Mainor remembers being in Primary Children’s as a child when doctors successfully removed a tumor from her brain. Their 12-year-old daughter Nellie recently received a kidney transplant after years of daily dialysis treatments – while leading several fundraisers to help her fellow patients.

“The elementary school nurses and doctors have become like a second family to me,” said Nellie, who was diagnosed with the rare dense plaque disease at the age of 6. “I love the people who have helped me and I’m glad they have done the same for thousands of other children. Happy birthday, Primary children!”

hospital built for children, by children

Primary Children’s Hospital was inspired by Louie B. Felt and May Anderson, officers of the Primary Association, the children’s program of The Church of Jesus Christ of Latter-day Saints, who were touched by the sight of a child on crutches struggling through a city street .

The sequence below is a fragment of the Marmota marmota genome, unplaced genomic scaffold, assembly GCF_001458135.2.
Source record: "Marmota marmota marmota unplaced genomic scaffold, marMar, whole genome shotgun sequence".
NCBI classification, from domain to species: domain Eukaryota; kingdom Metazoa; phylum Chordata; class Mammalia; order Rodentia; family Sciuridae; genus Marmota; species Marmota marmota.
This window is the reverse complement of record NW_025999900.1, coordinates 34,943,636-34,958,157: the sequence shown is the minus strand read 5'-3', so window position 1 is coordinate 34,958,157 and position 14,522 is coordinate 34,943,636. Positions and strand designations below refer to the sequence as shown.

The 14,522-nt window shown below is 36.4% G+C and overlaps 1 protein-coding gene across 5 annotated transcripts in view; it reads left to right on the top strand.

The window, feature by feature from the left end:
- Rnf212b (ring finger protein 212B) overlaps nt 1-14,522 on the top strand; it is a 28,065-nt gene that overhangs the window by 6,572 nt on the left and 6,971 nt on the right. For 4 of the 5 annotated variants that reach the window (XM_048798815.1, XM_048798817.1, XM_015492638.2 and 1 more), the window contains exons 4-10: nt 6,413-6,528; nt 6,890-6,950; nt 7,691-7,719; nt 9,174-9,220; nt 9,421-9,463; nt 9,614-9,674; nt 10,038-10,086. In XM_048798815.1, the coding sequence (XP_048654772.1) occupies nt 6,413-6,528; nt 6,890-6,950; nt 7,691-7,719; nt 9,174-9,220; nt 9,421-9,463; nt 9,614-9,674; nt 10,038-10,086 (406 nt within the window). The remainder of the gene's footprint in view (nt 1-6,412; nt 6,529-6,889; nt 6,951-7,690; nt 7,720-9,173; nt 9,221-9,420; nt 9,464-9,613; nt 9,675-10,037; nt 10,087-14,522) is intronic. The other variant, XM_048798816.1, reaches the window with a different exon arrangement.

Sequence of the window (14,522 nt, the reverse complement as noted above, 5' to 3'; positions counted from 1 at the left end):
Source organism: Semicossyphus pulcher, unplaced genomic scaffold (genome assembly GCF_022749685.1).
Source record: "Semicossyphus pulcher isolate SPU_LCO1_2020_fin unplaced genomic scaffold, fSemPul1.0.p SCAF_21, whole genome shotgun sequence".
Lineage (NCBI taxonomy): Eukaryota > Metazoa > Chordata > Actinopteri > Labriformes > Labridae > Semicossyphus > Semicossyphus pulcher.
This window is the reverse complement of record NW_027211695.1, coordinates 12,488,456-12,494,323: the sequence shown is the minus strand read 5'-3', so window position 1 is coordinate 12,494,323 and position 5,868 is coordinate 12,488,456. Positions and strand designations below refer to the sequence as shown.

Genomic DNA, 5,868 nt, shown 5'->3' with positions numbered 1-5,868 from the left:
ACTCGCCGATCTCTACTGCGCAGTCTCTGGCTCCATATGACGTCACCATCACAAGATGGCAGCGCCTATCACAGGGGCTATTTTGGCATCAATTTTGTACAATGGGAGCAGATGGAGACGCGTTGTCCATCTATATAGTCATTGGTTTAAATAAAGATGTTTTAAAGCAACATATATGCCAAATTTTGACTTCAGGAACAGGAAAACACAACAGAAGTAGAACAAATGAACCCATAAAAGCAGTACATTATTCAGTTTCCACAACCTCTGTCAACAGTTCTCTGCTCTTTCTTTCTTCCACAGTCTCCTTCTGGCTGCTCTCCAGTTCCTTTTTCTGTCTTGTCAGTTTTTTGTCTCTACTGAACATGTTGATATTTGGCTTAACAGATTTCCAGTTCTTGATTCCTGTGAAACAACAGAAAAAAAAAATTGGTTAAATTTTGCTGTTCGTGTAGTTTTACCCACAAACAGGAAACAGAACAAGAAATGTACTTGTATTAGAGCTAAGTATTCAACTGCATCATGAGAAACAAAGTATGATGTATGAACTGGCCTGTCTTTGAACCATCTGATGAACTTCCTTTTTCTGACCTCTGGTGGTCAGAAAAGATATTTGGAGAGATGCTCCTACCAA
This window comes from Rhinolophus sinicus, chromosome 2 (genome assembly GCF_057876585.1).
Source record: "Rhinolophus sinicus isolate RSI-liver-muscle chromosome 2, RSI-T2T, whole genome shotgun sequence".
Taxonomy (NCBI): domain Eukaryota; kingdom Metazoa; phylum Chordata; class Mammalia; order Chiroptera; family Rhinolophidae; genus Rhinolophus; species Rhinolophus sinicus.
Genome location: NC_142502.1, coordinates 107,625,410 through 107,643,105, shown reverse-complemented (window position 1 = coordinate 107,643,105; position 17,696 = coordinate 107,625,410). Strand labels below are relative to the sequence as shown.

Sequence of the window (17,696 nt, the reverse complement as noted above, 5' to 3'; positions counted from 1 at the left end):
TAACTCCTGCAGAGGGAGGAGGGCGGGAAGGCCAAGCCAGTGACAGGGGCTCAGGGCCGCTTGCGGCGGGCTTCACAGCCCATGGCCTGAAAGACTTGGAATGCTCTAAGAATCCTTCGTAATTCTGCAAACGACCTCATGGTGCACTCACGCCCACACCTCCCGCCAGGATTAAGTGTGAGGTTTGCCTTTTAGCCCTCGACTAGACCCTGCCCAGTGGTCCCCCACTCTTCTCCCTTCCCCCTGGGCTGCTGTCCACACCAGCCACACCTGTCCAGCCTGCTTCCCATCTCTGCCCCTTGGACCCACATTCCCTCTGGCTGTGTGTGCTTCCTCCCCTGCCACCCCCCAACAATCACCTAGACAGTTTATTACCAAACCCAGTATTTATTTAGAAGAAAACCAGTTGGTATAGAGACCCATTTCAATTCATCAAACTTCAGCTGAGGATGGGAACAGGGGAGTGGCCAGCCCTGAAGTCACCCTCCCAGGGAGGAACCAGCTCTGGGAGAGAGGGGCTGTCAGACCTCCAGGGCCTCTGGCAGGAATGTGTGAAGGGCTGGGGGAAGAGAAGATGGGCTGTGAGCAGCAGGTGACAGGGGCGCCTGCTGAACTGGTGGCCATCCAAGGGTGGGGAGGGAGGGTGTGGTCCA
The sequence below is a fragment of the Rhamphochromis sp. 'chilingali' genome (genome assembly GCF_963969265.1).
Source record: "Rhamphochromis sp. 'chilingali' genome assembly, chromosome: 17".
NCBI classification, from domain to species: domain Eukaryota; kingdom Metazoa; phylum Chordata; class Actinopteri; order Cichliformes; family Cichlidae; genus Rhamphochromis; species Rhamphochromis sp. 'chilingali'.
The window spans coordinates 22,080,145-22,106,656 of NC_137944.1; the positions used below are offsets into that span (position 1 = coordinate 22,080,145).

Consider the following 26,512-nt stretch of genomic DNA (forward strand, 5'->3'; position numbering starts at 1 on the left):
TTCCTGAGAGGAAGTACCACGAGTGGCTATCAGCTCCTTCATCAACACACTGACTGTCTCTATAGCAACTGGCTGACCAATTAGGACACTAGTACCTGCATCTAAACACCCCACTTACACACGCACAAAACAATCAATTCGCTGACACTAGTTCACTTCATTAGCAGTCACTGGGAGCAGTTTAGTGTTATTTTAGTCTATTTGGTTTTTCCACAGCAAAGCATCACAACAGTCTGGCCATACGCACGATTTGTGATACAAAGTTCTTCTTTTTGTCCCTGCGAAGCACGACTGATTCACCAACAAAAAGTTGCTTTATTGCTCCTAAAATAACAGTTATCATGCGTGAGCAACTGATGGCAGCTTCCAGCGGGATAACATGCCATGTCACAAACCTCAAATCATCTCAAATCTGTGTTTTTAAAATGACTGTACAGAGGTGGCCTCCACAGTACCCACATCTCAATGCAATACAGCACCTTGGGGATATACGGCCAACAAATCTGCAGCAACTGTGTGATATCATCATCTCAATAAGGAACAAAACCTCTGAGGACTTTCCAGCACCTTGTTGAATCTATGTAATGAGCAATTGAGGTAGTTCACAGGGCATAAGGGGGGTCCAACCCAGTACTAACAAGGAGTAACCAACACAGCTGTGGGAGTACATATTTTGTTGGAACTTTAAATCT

Recognizing the need for special medical care for children, the primary association funded the treatment of 72 children in a children’s ward established in 1911 at the LDS hospital.

In 1922, the Primary Association opened the first Primary Children’s Hospital at 40 W. North Temple, across from Temple Square in Salt Lake City. The hospital primarily served children with orthopedic and chronic diseases and who needed convalescent care after operations at the LDS hospital, resulting in an average stay of six months.

The Primary Children’s Hospital was made possible through philanthropy, including Pennies by the Inch, in which the children of Latter-day Saints Elementary School donated pennies each birthday, and annual Penny Parades held in hundreds of Intermountain towns and farm counties became.